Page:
THE lead detective on the first criminal case to be solved using DNA fingerprinting was awarded an Honorary Degree by the University of Leicester earlier this week.
David Baker is a former Detective Chief Superintendent and former Head of the Criminal Investigation Department at Leicestershire Police, who saw the opportunity to use the then pioneering technique of DNA fingerprinting to help identify the person responsible for the murder of two young girls in Narborough, Leicestershire.
At the University of Leicester, Professor Sir Alec Jeffreys developed a DNA profiling technique in the early 1980s, which identified an individual’s unique ‘fingerprint’. Whilst the technique had been used in 1986 as evidence in a paternity court case, it was under David’s direction that officers immediately set about asking local men for blood samples, which led to the capture and conviction of Colin Pitchfork.
Upon receiving his honour on Wednesday (January 19), David Baker QPM and Honorary Doctor of Science said: “If it wasn’t for the University of Leicester and the discovery of DNA fingerprinting by Sir Alec Jeffreys we wouldn’t have been able to arrest and charge a man for the murder of two teenage schoolgirls in Leicestershire, and make such an immense change to the use of forensic investigation of crime scenes. I am honoured to receive this honorary degree. Thank you.”
Professor Nishan Canagarajah, President and Vice-Chancellor at the University of Leicester said: “I am delighted to confer this most well deserved honour to David Baker QPM – his foresight to use the newly discovered technique DNA fingerprinting has led to a revolution in policing.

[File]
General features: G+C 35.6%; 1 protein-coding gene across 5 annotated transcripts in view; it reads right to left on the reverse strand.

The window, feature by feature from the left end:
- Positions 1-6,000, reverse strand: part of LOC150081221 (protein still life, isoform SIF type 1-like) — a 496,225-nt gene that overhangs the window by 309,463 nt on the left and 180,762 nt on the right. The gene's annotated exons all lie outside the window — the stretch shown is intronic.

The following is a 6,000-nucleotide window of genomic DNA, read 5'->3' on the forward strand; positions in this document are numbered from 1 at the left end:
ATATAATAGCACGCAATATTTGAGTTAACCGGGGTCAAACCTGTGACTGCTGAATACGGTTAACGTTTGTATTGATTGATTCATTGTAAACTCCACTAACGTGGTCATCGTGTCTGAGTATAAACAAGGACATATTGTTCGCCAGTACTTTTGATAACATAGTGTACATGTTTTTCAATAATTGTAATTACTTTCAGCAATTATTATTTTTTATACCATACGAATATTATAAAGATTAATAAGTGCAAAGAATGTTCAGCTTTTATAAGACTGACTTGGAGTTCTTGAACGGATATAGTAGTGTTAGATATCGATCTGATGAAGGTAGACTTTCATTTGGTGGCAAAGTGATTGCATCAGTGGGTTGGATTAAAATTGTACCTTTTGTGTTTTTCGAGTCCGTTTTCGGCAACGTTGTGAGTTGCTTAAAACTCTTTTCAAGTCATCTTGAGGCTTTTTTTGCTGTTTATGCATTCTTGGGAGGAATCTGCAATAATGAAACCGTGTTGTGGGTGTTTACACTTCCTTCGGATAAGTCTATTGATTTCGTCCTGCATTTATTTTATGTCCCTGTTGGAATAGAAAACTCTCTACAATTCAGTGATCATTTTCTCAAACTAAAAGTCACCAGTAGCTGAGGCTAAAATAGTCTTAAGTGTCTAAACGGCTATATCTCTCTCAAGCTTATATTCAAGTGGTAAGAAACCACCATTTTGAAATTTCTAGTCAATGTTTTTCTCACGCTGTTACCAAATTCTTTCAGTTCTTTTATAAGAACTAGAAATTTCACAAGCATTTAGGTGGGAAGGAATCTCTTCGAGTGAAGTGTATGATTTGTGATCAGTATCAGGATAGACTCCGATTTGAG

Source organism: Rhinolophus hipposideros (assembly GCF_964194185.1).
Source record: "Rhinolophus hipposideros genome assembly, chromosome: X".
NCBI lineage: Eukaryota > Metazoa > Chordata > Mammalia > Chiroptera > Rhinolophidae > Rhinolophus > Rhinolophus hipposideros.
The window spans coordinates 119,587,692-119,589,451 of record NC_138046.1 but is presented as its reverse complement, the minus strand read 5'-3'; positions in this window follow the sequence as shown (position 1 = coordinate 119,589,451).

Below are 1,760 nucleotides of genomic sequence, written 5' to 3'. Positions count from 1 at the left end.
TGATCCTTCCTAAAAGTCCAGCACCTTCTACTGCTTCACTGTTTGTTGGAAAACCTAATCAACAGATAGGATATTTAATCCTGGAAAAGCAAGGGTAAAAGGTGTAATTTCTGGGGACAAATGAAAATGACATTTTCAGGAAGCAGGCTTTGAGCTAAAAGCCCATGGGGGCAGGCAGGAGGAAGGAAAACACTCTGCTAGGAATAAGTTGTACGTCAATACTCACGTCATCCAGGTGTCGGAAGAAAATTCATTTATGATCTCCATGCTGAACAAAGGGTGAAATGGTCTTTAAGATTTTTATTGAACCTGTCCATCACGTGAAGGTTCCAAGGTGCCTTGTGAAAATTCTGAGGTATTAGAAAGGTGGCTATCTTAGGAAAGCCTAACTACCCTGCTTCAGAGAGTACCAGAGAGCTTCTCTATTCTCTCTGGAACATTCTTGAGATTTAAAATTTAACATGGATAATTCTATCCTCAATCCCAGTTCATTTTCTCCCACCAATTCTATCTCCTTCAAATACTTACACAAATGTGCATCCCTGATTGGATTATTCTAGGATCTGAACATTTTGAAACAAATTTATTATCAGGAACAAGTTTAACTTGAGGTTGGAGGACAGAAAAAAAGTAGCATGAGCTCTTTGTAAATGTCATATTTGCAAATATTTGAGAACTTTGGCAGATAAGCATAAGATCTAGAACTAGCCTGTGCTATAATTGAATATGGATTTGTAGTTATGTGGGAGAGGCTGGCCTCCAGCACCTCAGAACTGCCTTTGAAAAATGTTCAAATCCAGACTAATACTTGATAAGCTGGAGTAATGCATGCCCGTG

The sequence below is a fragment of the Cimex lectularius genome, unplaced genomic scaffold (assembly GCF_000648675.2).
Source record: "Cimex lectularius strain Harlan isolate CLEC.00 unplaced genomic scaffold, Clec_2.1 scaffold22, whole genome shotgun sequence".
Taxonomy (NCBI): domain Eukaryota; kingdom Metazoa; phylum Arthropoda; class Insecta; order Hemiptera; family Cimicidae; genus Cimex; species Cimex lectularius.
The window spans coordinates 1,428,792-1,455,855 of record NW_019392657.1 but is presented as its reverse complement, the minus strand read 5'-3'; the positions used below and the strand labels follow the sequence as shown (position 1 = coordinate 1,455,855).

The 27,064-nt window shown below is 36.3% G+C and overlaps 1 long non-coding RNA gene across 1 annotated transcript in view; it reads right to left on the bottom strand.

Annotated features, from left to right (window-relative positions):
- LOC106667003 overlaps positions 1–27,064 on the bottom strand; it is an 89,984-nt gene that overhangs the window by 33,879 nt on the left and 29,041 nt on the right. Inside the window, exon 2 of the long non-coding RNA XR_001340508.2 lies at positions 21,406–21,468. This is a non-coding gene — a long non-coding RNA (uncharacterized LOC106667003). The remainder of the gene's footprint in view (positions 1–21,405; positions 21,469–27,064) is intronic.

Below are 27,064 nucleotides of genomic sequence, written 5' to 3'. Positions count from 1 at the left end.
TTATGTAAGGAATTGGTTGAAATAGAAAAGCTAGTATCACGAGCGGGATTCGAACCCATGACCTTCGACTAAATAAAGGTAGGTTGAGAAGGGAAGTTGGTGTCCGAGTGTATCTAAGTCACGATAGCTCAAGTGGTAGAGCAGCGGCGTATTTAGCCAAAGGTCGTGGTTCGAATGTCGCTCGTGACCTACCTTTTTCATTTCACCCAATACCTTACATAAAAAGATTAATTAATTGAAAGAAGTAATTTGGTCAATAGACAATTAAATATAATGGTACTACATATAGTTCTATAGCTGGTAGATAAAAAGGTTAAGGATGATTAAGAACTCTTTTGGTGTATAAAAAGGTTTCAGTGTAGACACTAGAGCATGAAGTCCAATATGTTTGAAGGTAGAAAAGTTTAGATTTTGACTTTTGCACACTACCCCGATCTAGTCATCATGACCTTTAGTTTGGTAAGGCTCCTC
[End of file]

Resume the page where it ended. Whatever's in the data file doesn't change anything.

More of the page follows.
“I am also immensely proud that this pioneering discovery was made here on this very campus at the University of Leicester by Professor Alec Jeffreys – he truly embodies what it means to be a Citizen of Change.”
David’s collaboration with Sir Alec has changed the face of modern policing, with forces across the world using DNA evidence as a major pillar of many criminal cases. This work has led to the successful conviction of countless criminals and, crucially, has also helped exonerate innocent individuals who may otherwise have been linked to crimes.
Although around 99.9 per cent of human DNA sequences are the same in every person, enough of the DNA is different that it is possible to distinguish one individual from another (except in the case of identical twins).
Now retired, David was previously awarded the Queen’s Police Medal (QPM) for distinguished service to Leicestershire.
His role in the landmark case was immortalised by actor David Threlfall in ITV drama Code of a Killer, alongside John Simm as Sir Alec.